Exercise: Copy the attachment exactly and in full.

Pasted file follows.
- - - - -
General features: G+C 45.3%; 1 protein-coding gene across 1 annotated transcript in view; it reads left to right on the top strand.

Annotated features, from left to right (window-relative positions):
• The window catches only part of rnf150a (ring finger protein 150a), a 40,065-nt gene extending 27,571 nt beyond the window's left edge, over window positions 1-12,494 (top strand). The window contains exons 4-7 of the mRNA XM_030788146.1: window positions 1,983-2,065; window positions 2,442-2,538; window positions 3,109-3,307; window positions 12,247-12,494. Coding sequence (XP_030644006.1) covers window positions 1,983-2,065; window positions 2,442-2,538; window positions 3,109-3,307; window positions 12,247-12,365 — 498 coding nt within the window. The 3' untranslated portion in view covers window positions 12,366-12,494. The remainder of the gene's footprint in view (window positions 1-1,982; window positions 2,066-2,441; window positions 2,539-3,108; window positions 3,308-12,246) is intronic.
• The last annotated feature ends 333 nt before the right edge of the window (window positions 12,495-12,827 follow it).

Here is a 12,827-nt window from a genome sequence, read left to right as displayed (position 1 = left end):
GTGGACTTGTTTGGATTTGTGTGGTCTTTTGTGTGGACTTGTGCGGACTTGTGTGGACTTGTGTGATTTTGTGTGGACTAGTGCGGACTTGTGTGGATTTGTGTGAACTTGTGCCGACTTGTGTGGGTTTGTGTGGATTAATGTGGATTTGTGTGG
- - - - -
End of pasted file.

General features: G+C 45.3%; 1 protein-coding gene across 1 annotated transcript in view; it reads left to right on the top strand.

Annotated features, from left to right (window-relative positions):
• The window catches only part of rnf150a (ring finger protein 150a), a 40,065-nt gene extending 27,571 nt beyond the window's left edge, over window positions 1-12,494 (top strand). The window contains exons 4-7 of the mRNA XM_030788146.1: window positions 1,983-2,065; window positions 2,442-2,538; window positions 3,109-3,307; window positions 12,247-12,494. Coding sequence (XP_030644006.1) covers window positions 1,983-2,065; window positions 2,442-2,538; window positions 3,109-3,307; window positions 12,247-12,365 — 498 coding nt within the window. The 3' untranslated portion in view covers window positions 12,366-12,494. The remainder of the gene's footprint in view (window positions 1-1,982; window positions 2,066-2,441; window positions 2,539-3,108; window positions 3,308-12,246) is intronic.
• The last annotated feature ends 333 nt before the right edge of the window (window positions 12,495-12,827 follow it).

Here is a 12,827-nt window from a genome sequence, read left to right as displayed (position 1 = left end):
GTGGACTTGTTTGGATTTGTGTGGTCTTTTGTGTGGACTTGTGCGGACTTGTGTGGACTTGTGTGATTTTGTGTGGACTAGTGCGGACTTGTGTGGATTTGTGTGAACTTGTGCCGACTTGTGTGGGTTTGTGTGGATTAATGTGGATTTGTGTGG